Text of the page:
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Digital acceleration and the proliferation of smart devices, tracking technology, and ability to store mass amounts of data have made data-driven personalisation more accessible than ever before. Personalisation can be defined as the ability to adapt a service or product to satisfy user needs. Personalisation has been proven to drive a 10-15% lift in revenue, even amongst enterprises without direct consumer relationships. The more adept an organisation is at applying data to their personalisation efforts, the greater the return.
Creating personalised experiences
In a digital-first world, personalisation goes beyond distributing the right content at the right time. Digital experience maturity occurs when customer insights are combined with the ability to react rapidly and form a loop of continuous learning for improvement. For digital leaders, personalisation isn’t just how they market, it’s how they operate.
Enterprise organisations are well-positioned to enable personal experiences as they enjoy both large customer bases, and a high amount of data per customer. However, there are a number of challenges for scaling personalisation and it can be easy to get lost in various technologies, the vast sea of customer data and endless possibilities of personalisation.
Digital experience platforms act as a single source of truth for customer profiles and facilitate the distribution of up-to-date, approved assets across channels from a single back end. SaaS DXPs means that content can be optimised for different channels without extensive deconstruction and implementation. Most importantly, this helps to solve some of the complexity that comes with implementing personalisation at scale, giving enterprises more freedom to make experience-led decisions rather than viewing personalisation as a technology challenge.
Three steps for scaling personalisation
For enterprise organisations, there are several steps to shift from personalisation as a marketing tactic to personalisation as core to how they operate.
As organisations increasingly adopt and reap the transformational benefits of agile operating models, it’s important to embed personalisation within this transformation. To scale personalisation across your organisation, a centralised personalisation team focused on data-driven experience design can be a powerful means of instilling personalisation as an organisation-wide imperative.
Whilst the right customer data platform and DXP can ensure your data is integrated, it’s also important to solve the people’s challenge. People are the gatekeepers of data and channel owners may have little incentive to focus on how and what data is shared with other channels. Centralised and cross-functional teams bridge this disconnection and ensure your data is clustered in one place to reduce silos. They also make it easier to monitor personalisation efforts, reduce redundant testing, and ensure your personalisation north star remains front of mind. The centralised group is aware of what each ‘spoke’ is doing across the organisation and provides a holistic experience to customers with centralised resources. This model requires executive backing and cross-department buy-in which is often challenging but also a necessary step to ensuring organisation-wide awareness and support for personalisation efforts.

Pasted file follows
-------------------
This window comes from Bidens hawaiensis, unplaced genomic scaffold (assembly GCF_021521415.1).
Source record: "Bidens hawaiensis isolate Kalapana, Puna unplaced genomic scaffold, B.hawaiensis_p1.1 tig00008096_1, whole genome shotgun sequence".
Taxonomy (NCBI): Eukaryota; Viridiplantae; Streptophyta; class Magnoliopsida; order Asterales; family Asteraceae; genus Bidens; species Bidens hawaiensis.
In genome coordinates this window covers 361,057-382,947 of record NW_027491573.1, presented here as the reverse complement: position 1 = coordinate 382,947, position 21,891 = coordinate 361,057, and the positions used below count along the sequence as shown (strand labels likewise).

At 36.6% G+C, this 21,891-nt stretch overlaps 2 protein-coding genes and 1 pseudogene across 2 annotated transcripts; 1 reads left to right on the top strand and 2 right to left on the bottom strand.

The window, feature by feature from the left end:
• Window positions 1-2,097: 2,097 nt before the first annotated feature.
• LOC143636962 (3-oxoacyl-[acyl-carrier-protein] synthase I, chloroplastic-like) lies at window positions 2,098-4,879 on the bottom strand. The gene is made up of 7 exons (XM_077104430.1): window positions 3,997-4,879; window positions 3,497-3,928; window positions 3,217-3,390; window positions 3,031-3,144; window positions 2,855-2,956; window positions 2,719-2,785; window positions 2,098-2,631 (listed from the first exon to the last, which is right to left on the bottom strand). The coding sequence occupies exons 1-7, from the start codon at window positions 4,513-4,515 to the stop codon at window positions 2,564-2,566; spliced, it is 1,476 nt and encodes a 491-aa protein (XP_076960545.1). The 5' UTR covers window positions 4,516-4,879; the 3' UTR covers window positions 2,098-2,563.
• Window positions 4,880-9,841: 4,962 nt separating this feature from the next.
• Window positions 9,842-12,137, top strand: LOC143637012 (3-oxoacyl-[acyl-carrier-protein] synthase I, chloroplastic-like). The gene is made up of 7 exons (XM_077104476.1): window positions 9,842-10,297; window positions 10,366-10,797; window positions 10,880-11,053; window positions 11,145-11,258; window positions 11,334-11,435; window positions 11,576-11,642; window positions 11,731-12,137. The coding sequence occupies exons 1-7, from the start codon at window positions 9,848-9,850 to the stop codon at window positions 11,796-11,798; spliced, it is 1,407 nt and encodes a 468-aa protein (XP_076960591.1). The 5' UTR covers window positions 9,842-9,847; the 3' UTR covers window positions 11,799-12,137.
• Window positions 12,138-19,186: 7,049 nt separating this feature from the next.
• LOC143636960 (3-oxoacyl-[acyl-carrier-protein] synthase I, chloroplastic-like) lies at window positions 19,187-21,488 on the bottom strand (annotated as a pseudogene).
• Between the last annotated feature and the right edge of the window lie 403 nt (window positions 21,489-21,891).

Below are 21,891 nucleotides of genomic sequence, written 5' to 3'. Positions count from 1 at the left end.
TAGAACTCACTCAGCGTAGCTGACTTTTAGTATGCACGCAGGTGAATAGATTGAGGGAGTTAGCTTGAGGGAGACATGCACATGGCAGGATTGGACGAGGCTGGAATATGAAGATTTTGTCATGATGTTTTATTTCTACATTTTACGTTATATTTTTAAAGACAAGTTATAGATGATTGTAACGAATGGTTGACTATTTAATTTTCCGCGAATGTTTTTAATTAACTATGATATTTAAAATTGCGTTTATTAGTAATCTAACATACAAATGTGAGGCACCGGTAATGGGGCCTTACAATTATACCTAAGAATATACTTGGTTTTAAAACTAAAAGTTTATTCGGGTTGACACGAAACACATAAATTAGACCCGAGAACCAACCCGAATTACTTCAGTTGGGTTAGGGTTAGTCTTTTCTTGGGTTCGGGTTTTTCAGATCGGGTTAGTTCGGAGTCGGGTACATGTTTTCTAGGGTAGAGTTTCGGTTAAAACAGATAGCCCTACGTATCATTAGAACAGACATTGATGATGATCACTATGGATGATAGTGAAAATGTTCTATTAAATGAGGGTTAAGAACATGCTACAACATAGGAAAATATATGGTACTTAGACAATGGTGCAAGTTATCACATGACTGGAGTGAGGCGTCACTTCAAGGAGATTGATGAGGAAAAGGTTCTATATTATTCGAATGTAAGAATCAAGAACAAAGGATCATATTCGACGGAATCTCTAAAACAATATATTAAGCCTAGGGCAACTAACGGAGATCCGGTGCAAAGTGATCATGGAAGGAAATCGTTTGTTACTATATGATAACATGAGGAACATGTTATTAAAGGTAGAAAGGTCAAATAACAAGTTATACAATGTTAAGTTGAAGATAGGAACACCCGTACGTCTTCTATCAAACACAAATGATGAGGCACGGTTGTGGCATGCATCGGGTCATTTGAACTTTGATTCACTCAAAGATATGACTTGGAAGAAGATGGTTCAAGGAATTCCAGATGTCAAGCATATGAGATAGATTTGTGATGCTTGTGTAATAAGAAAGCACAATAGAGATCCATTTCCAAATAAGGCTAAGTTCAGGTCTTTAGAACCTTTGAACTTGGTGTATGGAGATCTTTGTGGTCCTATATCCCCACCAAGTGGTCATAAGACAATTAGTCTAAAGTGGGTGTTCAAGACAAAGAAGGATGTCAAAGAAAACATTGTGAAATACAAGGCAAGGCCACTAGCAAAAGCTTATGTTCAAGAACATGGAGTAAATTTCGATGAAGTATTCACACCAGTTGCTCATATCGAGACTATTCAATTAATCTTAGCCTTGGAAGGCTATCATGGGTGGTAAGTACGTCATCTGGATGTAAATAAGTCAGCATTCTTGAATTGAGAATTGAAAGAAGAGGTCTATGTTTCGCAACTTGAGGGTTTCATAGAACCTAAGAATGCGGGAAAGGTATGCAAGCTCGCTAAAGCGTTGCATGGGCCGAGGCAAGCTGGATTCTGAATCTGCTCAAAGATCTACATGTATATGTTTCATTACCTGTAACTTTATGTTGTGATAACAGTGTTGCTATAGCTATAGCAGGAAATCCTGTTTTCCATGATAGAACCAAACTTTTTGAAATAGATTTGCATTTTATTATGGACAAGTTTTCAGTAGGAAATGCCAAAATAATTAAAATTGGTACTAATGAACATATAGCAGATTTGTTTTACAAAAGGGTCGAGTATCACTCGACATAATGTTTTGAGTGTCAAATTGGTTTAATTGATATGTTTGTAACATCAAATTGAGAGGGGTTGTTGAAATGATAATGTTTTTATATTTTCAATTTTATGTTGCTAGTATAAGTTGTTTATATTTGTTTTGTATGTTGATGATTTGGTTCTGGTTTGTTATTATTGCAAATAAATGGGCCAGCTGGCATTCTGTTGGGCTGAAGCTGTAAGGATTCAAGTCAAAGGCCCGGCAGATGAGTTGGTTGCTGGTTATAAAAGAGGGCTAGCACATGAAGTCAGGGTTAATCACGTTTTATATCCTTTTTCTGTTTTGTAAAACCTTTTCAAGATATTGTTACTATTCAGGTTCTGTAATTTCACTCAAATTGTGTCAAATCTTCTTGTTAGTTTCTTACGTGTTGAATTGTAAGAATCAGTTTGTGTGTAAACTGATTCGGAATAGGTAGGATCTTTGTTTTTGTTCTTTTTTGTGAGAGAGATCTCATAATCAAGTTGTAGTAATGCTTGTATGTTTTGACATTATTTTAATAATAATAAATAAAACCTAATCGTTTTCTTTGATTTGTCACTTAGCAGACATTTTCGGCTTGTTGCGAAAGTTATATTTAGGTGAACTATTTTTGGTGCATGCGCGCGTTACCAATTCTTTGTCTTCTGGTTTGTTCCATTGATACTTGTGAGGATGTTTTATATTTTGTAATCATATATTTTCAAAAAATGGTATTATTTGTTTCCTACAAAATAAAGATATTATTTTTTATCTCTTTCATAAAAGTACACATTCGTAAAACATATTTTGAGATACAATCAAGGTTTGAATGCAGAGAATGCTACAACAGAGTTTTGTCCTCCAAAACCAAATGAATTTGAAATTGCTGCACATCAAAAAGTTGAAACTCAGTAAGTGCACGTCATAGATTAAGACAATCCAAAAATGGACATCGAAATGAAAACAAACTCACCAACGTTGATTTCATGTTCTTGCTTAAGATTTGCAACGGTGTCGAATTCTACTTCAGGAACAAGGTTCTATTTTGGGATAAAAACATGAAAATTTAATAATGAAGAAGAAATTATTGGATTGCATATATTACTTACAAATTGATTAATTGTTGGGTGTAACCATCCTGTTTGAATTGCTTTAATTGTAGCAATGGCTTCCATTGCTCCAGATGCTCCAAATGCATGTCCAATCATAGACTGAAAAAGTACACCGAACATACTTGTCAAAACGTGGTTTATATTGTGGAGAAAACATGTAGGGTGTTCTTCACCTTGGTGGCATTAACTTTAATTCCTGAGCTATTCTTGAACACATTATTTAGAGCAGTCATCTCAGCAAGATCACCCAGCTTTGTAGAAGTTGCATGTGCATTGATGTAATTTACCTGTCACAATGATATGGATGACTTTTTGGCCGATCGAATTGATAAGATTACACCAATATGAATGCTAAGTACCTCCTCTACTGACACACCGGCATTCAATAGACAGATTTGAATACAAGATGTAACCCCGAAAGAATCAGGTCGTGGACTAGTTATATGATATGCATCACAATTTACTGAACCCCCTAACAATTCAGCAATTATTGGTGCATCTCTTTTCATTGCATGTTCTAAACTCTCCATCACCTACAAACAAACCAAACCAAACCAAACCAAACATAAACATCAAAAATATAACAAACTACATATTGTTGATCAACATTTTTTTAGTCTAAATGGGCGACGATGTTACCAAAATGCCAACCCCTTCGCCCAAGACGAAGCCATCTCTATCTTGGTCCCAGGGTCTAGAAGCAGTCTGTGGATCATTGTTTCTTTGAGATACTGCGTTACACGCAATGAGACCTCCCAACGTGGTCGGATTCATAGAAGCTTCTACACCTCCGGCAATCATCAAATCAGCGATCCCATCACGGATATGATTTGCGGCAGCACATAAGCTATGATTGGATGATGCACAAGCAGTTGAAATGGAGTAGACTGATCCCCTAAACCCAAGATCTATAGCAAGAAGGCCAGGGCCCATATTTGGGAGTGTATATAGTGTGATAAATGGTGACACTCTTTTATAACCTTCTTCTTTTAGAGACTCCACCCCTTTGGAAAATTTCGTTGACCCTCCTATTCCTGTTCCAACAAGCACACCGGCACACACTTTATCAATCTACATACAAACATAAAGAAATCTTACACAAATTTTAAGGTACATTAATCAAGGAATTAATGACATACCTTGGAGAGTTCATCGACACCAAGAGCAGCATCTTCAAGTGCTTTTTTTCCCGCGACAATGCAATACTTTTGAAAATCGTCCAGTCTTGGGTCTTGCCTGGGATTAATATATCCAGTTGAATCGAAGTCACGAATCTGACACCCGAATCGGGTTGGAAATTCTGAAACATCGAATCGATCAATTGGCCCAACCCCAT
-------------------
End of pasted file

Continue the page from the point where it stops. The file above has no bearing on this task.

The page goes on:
The personalisation team should also operate based on two roadmaps, one focused on customer experience problems and the other focused on scaling operations. To ensure the team is solving the most impactful customer experience problems, frameworks like ‘Problem Solution Mapping’ ensure your roadmap remains focused on goals rather than the next big idea.
Integration of customer data, decisioning and distribution
One of the most common challenges when leveraging data for personalisation is having customer data dispersed across disconnected systems and stakeholders. A customer data platform (CDP) can integrate customer data from different systems and can come out of the box with some DXPs. When set up correctly, an integrated CDP allows you to gain a 360° view of customers, segment audiences based on existing or custom attributes, and execute personalisation variants across digital channels. This provides organisations with three critical data management requirements for data-driven personalisation.
In terms of decisioning, DXPs will also offer models to score customers at the individual level which allow organisations to deliver a logical next step based on individual and microsegment behaviour. By connecting data, decisioning and distribution it’s possible to build the right infrastructure foundation for personalisation at scale.
Operating a content factory
As organisations are increasingly expected to engage with their customers at point-of-need, whether it’s via a website, smartwatch or even through emerging technologies such as AR (Augmented Reality) it can be hard to produce the volume of content and level of experimentation demanded by personalisation.
This mandates a shift from traditional design processes focused on creating bespoke content, to enabling personalisation at the presentation layer, i.e. by mixing and matching modular pieces of content into dynamically populated templates. To do this effectively, organisations will need a digital-asset-management (DAM) repository organised based on factors such as channel, product category, customer segment and offer type.
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